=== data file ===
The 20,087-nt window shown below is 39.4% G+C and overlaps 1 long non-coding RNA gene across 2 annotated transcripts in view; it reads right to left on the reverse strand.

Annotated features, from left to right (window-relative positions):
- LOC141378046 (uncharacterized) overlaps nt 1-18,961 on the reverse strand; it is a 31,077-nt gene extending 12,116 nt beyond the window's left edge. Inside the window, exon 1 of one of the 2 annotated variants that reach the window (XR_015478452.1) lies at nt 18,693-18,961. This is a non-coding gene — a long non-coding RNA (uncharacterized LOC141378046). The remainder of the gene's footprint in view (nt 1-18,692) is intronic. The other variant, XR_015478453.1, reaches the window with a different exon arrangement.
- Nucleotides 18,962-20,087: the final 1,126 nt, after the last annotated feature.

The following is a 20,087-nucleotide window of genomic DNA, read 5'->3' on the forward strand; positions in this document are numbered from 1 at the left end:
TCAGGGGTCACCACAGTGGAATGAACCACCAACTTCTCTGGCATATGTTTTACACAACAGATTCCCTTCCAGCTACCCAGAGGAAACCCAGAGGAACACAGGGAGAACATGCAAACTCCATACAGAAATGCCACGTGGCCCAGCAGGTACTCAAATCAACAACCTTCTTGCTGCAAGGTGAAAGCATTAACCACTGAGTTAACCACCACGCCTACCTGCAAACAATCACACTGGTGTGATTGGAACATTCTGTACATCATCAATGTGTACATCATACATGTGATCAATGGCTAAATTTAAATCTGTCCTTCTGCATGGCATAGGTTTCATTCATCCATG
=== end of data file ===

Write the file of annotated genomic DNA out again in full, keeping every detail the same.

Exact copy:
The 20,087-nt window shown below is 39.4% G+C and overlaps 1 long non-coding RNA gene across 2 annotated transcripts in view; it reads right to left on the reverse strand.

Annotated features, from left to right (window-relative positions):
- LOC141378046 (uncharacterized) overlaps nt 1-18,961 on the reverse strand; it is a 31,077-nt gene extending 12,116 nt beyond the window's left edge. Inside the window, exon 1 of one of the 2 annotated variants that reach the window (XR_015478452.1) lies at nt 18,693-18,961. This is a non-coding gene — a long non-coding RNA (uncharacterized LOC141378046). The remainder of the gene's footprint in view (nt 1-18,692) is intronic. The other variant, XR_015478453.1, reaches the window with a different exon arrangement.
- Nucleotides 18,962-20,087: the final 1,126 nt, after the last annotated feature.

The following is a 20,087-nucleotide window of genomic DNA, read 5'->3' on the forward strand; positions in this document are numbered from 1 at the left end:
TCAGGGGTCACCACAGTGGAATGAACCACCAACTTCTCTGGCATATGTTTTACACAACAGATTCCCTTCCAGCTACCCAGAGGAAACCCAGAGGAACACAGGGAGAACATGCAAACTCCATACAGAAATGCCACGTGGCCCAGCAGGTACTCAAATCAACAACCTTCTTGCTGCAAGGTGAAAGCATTAACCACTGAGTTAACCACCACGCCTACCTGCAAACAATCACACTGGTGTGATTGGAACATTCTGTACATCATCAATGTGTACATCATACATGTGATCAATGGCTAAATTTAAATCTGTCCTTCTGCATGGCATAGGTTTCATTCATCCATG